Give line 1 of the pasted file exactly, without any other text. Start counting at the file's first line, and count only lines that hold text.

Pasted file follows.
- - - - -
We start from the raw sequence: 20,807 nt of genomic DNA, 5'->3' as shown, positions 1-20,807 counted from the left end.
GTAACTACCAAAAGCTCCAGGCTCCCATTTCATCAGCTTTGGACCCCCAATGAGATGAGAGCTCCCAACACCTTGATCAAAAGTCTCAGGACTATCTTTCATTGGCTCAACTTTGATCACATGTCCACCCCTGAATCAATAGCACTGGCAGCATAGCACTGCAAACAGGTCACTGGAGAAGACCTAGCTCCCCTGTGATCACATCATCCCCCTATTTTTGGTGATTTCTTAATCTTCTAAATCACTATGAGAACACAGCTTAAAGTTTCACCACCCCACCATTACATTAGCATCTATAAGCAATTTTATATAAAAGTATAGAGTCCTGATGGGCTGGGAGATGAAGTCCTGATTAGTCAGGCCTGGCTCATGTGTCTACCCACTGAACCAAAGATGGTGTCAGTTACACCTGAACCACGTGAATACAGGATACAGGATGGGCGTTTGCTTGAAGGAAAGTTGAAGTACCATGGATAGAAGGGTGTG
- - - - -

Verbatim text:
We start from the raw sequence: 20,807 nt of genomic DNA, 5'->3' as shown, positions 1-20,807 counted from the left end.